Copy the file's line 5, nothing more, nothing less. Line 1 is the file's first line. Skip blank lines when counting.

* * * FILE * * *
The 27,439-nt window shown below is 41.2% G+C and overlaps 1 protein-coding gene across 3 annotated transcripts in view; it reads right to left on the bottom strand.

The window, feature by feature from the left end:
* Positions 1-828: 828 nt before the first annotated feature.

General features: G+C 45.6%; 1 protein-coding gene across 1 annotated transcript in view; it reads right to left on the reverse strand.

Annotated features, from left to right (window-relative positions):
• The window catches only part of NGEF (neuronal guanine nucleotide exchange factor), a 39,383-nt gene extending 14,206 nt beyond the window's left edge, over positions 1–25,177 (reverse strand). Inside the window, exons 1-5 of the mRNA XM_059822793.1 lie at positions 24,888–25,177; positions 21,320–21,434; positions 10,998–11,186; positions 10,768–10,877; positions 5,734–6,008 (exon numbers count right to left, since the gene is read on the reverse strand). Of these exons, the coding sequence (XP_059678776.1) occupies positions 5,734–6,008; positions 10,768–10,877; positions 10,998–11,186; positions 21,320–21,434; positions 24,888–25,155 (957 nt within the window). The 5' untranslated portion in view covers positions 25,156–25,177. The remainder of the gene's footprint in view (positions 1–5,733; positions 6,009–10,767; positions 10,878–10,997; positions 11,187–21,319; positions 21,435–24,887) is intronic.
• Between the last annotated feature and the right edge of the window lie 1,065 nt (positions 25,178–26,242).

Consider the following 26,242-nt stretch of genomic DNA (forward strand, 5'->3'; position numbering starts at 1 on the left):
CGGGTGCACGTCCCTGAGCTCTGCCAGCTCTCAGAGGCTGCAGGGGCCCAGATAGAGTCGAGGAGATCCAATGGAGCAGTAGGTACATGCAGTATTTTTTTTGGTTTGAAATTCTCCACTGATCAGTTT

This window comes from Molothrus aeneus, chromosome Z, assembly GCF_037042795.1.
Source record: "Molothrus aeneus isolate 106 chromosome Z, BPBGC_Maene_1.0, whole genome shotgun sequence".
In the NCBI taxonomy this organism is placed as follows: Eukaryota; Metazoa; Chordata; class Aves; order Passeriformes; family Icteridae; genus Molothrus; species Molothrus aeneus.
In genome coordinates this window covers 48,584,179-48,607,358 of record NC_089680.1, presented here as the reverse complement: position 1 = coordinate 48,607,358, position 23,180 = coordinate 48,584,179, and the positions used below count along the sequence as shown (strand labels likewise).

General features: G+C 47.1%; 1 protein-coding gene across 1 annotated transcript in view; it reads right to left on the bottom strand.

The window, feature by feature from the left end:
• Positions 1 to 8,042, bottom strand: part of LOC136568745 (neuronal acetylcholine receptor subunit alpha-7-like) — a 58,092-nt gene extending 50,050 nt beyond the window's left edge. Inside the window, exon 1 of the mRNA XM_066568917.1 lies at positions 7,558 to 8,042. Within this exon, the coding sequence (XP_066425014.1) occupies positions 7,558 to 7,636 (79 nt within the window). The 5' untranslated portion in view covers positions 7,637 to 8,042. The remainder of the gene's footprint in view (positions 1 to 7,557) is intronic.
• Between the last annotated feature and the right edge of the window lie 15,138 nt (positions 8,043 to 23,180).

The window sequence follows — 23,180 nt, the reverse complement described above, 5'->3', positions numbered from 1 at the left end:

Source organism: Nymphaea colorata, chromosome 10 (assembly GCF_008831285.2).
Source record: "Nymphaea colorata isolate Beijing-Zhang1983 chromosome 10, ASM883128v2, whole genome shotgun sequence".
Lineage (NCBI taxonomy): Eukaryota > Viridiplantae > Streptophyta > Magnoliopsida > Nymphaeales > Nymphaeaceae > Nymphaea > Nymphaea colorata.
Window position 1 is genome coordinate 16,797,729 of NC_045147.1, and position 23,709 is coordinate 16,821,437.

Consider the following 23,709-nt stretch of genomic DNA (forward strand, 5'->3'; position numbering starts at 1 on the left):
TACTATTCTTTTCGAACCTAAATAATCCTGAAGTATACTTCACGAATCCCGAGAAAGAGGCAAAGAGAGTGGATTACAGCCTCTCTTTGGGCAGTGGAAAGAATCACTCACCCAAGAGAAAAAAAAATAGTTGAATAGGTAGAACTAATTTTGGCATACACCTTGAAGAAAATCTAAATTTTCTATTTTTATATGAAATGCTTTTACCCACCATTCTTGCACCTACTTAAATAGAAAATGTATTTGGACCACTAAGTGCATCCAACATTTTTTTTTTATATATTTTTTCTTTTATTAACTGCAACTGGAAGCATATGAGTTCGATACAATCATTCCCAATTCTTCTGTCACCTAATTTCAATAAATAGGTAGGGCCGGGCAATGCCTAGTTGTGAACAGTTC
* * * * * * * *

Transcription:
Annotated features, from left to right (window-relative positions):